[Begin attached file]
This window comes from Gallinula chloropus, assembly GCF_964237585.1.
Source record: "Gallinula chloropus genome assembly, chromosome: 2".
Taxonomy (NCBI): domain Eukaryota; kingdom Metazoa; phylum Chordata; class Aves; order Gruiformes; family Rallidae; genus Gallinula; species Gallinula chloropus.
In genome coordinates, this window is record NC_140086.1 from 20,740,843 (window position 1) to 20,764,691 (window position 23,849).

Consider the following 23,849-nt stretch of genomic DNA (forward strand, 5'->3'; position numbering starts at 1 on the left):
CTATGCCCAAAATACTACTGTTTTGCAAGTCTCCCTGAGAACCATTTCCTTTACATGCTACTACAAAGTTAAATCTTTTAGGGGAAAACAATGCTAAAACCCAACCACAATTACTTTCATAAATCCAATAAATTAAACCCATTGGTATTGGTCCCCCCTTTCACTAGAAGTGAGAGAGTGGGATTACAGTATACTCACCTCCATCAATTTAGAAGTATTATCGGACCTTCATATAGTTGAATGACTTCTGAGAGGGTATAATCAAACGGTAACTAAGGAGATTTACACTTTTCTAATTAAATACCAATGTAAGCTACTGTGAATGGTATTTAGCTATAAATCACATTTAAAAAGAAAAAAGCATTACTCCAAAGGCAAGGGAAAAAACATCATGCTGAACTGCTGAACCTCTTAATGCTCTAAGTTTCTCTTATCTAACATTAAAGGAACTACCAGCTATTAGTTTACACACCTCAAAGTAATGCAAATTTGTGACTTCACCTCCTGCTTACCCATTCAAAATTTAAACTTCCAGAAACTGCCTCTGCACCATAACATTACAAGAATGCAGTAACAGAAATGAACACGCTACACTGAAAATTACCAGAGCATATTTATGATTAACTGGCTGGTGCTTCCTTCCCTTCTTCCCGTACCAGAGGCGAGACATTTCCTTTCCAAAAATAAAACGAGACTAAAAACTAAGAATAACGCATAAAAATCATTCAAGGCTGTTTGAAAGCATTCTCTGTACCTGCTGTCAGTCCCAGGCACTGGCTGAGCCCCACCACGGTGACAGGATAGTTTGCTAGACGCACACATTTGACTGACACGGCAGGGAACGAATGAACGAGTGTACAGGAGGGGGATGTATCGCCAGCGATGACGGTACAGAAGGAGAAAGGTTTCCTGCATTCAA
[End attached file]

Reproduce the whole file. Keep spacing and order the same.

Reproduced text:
This window comes from Gallinula chloropus, assembly GCF_964237585.1.
Source record: "Gallinula chloropus genome assembly, chromosome: 2".
Taxonomy (NCBI): domain Eukaryota; kingdom Metazoa; phylum Chordata; class Aves; order Gruiformes; family Rallidae; genus Gallinula; species Gallinula chloropus.
In genome coordinates, this window is record NC_140086.1 from 20,740,843 (window position 1) to 20,764,691 (window position 23,849).

Consider the following 23,849-nt stretch of genomic DNA (forward strand, 5'->3'; position numbering starts at 1 on the left):
CTATGCCCAAAATACTACTGTTTTGCAAGTCTCCCTGAGAACCATTTCCTTTACATGCTACTACAAAGTTAAATCTTTTAGGGGAAAACAATGCTAAAACCCAACCACAATTACTTTCATAAATCCAATAAATTAAACCCATTGGTATTGGTCCCCCCTTTCACTAGAAGTGAGAGAGTGGGATTACAGTATACTCACCTCCATCAATTTAGAAGTATTATCGGACCTTCATATAGTTGAATGACTTCTGAGAGGGTATAATCAAACGGTAACTAAGGAGATTTACACTTTTCTAATTAAATACCAATGTAAGCTACTGTGAATGGTATTTAGCTATAAATCACATTTAAAAAGAAAAAAGCATTACTCCAAAGGCAAGGGAAAAAACATCATGCTGAACTGCTGAACCTCTTAATGCTCTAAGTTTCTCTTATCTAACATTAAAGGAACTACCAGCTATTAGTTTACACACCTCAAAGTAATGCAAATTTGTGACTTCACCTCCTGCTTACCCATTCAAAATTTAAACTTCCAGAAACTGCCTCTGCACCATAACATTACAAGAATGCAGTAACAGAAATGAACACGCTACACTGAAAATTACCAGAGCATATTTATGATTAACTGGCTGGTGCTTCCTTCCCTTCTTCCCGTACCAGAGGCGAGACATTTCCTTTCCAAAAATAAAACGAGACTAAAAACTAAGAATAACGCATAAAAATCATTCAAGGCTGTTTGAAAGCATTCTCTGTACCTGCTGTCAGTCCCAGGCACTGGCTGAGCCCCACCACGGTGACAGGATAGTTTGCTAGACGCACACATTTGACTGACACGGCAGGGAACGAATGAACGAGTGTACAGGAGGGGGATGTATCGCCAGCGATGACGGTACAGAAGGAGAAAGGTTTCCTGCATTCAA